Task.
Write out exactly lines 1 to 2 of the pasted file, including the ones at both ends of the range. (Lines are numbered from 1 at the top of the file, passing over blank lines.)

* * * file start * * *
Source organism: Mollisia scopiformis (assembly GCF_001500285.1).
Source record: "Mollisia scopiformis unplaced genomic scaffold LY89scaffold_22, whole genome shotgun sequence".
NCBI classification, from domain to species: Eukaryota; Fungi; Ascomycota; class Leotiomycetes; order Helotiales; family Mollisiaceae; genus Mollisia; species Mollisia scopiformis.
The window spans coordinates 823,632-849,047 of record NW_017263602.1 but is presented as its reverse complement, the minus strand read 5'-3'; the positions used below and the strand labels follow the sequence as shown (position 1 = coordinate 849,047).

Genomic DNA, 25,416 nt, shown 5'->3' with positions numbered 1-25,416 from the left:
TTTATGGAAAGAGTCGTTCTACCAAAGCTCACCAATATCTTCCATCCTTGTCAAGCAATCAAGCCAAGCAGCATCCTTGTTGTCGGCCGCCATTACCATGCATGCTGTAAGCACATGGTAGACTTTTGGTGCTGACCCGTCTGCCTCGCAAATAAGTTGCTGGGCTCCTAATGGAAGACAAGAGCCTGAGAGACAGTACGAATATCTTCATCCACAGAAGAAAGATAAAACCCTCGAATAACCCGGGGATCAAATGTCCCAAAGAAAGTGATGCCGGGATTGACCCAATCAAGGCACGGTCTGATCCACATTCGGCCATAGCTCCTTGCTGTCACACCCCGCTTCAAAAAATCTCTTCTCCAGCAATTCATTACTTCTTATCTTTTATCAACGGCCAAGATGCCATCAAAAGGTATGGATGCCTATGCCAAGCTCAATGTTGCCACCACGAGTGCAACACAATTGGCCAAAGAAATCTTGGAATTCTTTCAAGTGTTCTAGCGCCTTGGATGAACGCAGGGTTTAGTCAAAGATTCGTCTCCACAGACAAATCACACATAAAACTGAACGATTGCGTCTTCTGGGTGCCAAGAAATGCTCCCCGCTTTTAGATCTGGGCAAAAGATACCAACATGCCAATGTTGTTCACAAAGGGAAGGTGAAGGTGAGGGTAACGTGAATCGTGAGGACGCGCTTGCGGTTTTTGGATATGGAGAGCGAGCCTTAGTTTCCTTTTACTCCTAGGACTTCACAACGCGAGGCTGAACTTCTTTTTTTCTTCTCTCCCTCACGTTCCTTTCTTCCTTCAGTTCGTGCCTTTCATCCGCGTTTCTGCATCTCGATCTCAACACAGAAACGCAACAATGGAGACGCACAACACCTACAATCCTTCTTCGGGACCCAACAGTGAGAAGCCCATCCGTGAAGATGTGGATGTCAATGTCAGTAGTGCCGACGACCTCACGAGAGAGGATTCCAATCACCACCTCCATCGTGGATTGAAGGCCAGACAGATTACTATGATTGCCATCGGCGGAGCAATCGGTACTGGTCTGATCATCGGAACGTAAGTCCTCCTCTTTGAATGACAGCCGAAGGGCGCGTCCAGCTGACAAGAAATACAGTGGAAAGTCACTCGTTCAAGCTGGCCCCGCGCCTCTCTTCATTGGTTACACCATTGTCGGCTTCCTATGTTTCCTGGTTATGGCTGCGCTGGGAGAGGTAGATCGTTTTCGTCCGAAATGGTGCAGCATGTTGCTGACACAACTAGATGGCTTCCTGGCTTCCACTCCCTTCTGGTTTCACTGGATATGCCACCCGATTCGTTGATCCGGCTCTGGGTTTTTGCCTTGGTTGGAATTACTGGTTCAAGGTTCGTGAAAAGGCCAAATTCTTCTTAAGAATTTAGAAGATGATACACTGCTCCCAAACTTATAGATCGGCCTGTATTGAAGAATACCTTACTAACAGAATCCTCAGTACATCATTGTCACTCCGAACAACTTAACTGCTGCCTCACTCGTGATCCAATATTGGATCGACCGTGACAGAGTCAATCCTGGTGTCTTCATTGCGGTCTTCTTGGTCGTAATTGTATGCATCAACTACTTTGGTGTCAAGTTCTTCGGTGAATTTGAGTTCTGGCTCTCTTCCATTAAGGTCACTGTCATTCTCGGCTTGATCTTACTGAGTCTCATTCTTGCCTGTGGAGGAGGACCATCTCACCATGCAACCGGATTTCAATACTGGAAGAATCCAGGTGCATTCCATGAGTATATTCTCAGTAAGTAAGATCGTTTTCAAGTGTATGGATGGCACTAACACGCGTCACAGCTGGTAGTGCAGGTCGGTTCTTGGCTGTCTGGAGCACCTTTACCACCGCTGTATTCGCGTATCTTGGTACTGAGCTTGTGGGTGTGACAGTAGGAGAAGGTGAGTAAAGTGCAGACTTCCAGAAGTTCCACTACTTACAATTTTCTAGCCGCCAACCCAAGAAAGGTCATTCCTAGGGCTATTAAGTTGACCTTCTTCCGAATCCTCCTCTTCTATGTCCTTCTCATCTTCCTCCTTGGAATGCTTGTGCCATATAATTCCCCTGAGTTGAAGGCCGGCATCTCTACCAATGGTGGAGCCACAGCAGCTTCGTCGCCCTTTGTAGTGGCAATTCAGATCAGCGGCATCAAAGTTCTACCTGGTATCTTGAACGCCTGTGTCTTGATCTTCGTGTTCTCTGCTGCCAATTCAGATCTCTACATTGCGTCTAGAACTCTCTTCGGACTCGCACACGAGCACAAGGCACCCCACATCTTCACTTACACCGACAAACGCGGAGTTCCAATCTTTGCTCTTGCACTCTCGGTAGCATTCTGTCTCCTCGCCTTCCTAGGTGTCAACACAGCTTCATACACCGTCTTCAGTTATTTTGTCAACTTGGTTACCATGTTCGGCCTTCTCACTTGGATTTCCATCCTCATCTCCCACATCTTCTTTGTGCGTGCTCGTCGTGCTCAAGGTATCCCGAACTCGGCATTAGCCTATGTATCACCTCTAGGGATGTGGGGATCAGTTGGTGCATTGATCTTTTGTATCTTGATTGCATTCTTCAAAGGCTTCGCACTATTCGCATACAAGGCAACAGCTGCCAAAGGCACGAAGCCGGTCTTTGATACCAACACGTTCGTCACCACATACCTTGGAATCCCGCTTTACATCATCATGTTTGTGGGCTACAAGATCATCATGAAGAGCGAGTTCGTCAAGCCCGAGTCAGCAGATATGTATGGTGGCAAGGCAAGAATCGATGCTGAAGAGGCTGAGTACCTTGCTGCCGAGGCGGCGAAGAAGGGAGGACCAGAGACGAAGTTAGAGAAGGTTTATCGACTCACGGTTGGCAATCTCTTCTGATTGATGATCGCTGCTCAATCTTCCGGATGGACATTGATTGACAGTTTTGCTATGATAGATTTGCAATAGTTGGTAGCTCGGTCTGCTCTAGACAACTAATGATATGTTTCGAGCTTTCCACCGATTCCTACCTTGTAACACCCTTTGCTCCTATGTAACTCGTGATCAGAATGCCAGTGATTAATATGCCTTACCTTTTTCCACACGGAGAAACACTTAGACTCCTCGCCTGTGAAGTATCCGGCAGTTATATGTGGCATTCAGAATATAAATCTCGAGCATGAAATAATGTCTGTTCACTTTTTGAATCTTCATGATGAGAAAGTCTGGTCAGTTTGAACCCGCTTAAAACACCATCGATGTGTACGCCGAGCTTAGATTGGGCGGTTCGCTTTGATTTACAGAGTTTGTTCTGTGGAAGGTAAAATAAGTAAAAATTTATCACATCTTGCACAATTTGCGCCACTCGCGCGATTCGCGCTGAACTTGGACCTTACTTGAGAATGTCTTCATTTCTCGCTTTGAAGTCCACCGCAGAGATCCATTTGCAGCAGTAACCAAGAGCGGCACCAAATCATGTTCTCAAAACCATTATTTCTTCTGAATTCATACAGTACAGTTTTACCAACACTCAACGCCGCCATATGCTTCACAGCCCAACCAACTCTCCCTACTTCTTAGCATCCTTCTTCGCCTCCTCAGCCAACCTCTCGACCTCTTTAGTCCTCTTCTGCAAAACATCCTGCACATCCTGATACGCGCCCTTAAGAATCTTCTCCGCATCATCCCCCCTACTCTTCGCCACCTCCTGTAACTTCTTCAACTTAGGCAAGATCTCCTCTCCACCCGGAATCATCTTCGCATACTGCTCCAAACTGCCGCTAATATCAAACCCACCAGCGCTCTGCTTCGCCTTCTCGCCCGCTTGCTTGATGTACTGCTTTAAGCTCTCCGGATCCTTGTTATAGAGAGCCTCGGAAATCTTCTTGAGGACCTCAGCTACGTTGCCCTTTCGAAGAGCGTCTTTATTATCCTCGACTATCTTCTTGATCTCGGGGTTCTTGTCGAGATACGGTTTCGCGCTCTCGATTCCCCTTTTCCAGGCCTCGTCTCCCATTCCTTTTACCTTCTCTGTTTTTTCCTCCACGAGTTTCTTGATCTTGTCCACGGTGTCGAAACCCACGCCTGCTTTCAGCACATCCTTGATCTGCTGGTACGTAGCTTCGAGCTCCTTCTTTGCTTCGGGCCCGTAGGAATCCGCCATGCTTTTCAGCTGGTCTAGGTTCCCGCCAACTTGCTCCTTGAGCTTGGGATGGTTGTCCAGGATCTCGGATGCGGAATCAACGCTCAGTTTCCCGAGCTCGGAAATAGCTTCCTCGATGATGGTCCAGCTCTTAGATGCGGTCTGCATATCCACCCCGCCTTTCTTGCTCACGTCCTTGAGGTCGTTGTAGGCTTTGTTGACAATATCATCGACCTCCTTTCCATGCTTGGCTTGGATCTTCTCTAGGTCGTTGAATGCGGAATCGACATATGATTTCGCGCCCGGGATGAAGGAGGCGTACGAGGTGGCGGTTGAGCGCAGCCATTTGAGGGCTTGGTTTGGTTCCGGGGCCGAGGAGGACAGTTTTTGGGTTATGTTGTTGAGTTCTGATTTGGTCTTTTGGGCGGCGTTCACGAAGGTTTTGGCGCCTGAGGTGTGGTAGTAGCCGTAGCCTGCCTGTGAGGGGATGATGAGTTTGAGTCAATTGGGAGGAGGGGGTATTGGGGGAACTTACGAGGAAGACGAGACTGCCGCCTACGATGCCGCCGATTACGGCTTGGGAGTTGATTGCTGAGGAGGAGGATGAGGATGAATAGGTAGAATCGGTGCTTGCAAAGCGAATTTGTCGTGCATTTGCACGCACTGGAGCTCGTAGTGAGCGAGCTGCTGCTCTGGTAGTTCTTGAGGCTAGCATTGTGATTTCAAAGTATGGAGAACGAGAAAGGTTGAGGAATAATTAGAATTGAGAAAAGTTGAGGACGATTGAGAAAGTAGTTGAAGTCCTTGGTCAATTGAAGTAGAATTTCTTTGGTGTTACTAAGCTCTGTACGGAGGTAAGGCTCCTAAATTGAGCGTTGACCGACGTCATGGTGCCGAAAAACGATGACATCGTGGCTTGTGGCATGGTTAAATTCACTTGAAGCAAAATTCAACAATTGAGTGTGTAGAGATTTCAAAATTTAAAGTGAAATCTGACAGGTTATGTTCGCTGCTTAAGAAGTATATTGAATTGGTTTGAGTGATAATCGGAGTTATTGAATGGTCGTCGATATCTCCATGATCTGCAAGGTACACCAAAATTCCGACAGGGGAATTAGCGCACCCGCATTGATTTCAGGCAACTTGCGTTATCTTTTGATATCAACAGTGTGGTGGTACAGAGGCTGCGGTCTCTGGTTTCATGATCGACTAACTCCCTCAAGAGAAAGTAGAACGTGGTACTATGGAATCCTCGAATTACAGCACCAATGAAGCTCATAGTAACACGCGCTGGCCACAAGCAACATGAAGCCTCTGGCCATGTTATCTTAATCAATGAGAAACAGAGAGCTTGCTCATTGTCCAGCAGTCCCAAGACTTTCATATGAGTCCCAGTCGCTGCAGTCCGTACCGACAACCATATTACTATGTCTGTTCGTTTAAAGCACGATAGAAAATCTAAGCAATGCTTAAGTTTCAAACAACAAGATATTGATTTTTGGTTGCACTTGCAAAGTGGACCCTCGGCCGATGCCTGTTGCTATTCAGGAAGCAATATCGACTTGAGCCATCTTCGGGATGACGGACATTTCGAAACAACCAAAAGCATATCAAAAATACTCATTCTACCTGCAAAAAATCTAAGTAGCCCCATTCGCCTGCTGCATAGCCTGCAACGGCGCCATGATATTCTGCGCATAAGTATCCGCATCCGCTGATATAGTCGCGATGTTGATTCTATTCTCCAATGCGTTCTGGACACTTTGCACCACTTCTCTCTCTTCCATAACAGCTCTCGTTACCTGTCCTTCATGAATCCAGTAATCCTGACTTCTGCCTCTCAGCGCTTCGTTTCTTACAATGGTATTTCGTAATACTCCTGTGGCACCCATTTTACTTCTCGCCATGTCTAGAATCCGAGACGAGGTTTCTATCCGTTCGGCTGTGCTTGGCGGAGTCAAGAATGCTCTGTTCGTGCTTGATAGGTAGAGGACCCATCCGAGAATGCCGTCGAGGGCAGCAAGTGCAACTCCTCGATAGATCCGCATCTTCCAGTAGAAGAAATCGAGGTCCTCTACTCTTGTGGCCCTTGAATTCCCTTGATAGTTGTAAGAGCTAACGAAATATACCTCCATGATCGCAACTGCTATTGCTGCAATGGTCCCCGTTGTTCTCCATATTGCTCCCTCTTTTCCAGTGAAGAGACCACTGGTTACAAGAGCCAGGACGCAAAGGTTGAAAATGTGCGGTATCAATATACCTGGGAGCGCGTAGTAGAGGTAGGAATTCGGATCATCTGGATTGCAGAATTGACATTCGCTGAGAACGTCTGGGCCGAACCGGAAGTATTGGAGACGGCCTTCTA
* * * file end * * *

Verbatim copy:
Source organism: Mollisia scopiformis (assembly GCF_001500285.1).
Source record: "Mollisia scopiformis unplaced genomic scaffold LY89scaffold_22, whole genome shotgun sequence".